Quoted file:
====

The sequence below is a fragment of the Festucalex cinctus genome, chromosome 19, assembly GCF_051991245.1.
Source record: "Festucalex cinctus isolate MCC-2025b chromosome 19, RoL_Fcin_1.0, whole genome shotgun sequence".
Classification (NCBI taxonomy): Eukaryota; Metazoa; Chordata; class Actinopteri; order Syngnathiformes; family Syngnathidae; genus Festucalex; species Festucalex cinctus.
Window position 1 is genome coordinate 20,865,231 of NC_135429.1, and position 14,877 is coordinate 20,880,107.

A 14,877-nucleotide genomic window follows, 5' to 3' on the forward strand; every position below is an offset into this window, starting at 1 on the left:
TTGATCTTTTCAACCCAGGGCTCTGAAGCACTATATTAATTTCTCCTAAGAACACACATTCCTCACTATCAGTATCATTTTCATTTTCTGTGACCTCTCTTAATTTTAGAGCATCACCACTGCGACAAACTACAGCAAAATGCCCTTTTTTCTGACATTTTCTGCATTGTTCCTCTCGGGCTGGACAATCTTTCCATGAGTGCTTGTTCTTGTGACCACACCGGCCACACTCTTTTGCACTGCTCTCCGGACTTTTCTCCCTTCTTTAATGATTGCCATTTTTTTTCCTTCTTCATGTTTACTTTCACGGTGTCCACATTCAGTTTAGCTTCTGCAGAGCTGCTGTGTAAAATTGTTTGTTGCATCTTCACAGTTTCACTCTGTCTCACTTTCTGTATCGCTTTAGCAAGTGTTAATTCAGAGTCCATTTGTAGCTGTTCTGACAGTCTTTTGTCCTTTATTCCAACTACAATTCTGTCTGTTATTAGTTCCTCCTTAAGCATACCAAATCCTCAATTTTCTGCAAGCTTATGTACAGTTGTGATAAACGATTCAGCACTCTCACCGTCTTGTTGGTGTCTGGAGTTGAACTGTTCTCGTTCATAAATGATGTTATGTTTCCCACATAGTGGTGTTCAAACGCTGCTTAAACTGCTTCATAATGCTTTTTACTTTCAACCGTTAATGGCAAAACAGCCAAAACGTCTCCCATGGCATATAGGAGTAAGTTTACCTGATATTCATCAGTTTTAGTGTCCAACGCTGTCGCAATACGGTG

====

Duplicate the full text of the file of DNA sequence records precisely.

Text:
The sequence below is a fragment of the Festucalex cinctus genome, chromosome 19, assembly GCF_051991245.1.
Source record: "Festucalex cinctus isolate MCC-2025b chromosome 19, RoL_Fcin_1.0, whole genome shotgun sequence".
Classification (NCBI taxonomy): Eukaryota; Metazoa; Chordata; class Actinopteri; order Syngnathiformes; family Syngnathidae; genus Festucalex; species Festucalex cinctus.
Window position 1 is genome coordinate 20,865,231 of NC_135429.1, and position 14,877 is coordinate 20,880,107.

A 14,877-nucleotide genomic window follows, 5' to 3' on the forward strand; every position below is an offset into this window, starting at 1 on the left:
TTGATCTTTTCAACCCAGGGCTCTGAAGCACTATATTAATTTCTCCTAAGAACACACATTCCTCACTATCAGTATCATTTTCATTTTCTGTGACCTCTCTTAATTTTAGAGCATCACCACTGCGACAAACTACAGCAAAATGCCCTTTTTTCTGACATTTTCTGCATTGTTCCTCTCGGGCTGGACAATCTTTCCATGAGTGCTTGTTCTTGTGACCACACCGGCCACACTCTTTTGCACTGCTCTCCGGACTTTTCTCCCTTCTTTAATGATTGCCATTTTTTTTCCTTCTTCATGTTTACTTTCACGGTGTCCACATTCAGTTTAGCTTCTGCAGAGCTGCTGTGTAAAATTGTTTGTTGCATCTTCACAGTTTCACTCTGTCTCACTTTCTGTATCGCTTTAGCAAGTGTTAATTCAGAGTCCATTTGTAGCTGTTCTGACAGTCTTTTGTCCTTTATTCCAACTACAATTCTGTCTGTTATTAGTTCCTCCTTAAGCATACCAAATCCTCAATTTTCTGCAAGCTTATGTACAGTTGTGATAAACGATTCAGCACTCTCACCGTCTTGTTGGTGTCTGGAGTTGAACTGTTCTCGTTCATAAATGATGTTATGTTTCCCACATAGTGGTGTTCAAACGCTGCTTAAACTGCTTCATAATGCTTTTTACTTTCAACCGTTAATGGCAAAACAGCCAAAACGTCTCCCATGGCATATAGGAGTAAGTTTACCTGATATTCATCAGTTTTAGTGTCCAACGCTGTCGCAATACGGTG